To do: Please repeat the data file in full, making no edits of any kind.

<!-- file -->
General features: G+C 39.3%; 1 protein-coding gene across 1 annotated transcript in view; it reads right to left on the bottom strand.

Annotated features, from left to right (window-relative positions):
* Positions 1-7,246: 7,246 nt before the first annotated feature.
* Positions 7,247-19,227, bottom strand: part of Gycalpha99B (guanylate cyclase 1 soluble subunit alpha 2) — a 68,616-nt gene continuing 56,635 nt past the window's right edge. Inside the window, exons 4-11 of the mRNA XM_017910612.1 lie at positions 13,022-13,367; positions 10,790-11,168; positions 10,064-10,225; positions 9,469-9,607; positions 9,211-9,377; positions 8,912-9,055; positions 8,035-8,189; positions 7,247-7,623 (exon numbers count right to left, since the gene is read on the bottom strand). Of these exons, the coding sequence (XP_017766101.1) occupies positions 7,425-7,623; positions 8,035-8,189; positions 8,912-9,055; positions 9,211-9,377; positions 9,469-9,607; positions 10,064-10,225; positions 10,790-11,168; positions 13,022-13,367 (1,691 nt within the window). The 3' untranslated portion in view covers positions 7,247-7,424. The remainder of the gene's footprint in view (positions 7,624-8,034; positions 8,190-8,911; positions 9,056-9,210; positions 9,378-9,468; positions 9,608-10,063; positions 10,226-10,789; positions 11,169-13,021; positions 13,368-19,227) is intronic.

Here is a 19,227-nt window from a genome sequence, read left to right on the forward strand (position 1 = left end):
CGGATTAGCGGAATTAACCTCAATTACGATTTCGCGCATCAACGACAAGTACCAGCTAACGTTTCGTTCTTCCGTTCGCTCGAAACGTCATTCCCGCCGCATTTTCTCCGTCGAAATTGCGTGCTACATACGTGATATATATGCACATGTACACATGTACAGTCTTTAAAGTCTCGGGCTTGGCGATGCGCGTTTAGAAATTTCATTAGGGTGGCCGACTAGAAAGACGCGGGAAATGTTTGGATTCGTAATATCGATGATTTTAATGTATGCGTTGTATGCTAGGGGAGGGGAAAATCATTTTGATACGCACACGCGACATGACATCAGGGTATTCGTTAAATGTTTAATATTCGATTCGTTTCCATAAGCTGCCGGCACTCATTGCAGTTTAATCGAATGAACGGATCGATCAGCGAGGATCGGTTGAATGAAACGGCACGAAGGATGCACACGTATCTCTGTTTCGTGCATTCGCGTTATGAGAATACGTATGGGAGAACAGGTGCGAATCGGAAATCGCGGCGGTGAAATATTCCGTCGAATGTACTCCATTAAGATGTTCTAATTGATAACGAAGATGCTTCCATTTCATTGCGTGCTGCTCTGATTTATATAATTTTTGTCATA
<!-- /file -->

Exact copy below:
General features: G+C 39.3%; 1 protein-coding gene across 1 annotated transcript in view; it reads right to left on the bottom strand.

Annotated features, from left to right (window-relative positions):
* Positions 1-7,246: 7,246 nt before the first annotated feature.
* Positions 7,247-19,227, bottom strand: part of Gycalpha99B (guanylate cyclase 1 soluble subunit alpha 2) — a 68,616-nt gene continuing 56,635 nt past the window's right edge. Inside the window, exons 4-11 of the mRNA XM_017910612.1 lie at positions 13,022-13,367; positions 10,790-11,168; positions 10,064-10,225; positions 9,469-9,607; positions 9,211-9,377; positions 8,912-9,055; positions 8,035-8,189; positions 7,247-7,623 (exon numbers count right to left, since the gene is read on the bottom strand). Of these exons, the coding sequence (XP_017766101.1) occupies positions 7,425-7,623; positions 8,035-8,189; positions 8,912-9,055; positions 9,211-9,377; positions 9,469-9,607; positions 10,064-10,225; positions 10,790-11,168; positions 13,022-13,367 (1,691 nt within the window). The 3' untranslated portion in view covers positions 7,247-7,424. The remainder of the gene's footprint in view (positions 7,624-8,034; positions 8,190-8,911; positions 9,056-9,210; positions 9,378-9,468; positions 9,608-10,063; positions 10,226-10,789; positions 11,169-13,021; positions 13,368-19,227) is intronic.

Here is a 19,227-nt window from a genome sequence, read left to right on the forward strand (position 1 = left end):
CGGATTAGCGGAATTAACCTCAATTACGATTTCGCGCATCAACGACAAGTACCAGCTAACGTTTCGTTCTTCCGTTCGCTCGAAACGTCATTCCCGCCGCATTTTCTCCGTCGAAATTGCGTGCTACATACGTGATATATATGCACATGTACACATGTACAGTCTTTAAAGTCTCGGGCTTGGCGATGCGCGTTTAGAAATTTCATTAGGGTGGCCGACTAGAAAGACGCGGGAAATGTTTGGATTCGTAATATCGATGATTTTAATGTATGCGTTGTATGCTAGGGGAGGGGAAAATCATTTTGATACGCACACGCGACATGACATCAGGGTATTCGTTAAATGTTTAATATTCGATTCGTTTCCATAAGCTGCCGGCACTCATTGCAGTTTAATCGAATGAACGGATCGATCAGCGAGGATCGGTTGAATGAAACGGCACGAAGGATGCACACGTATCTCTGTTTCGTGCATTCGCGTTATGAGAATACGTATGGGAGAACAGGTGCGAATCGGAAATCGCGGCGGTGAAATATTCCGTCGAATGTACTCCATTAAGATGTTCTAATTGATAACGAAGATGCTTCCATTTCATTGCGTGCTGCTCTGATTTATATAATTTTTGTCATA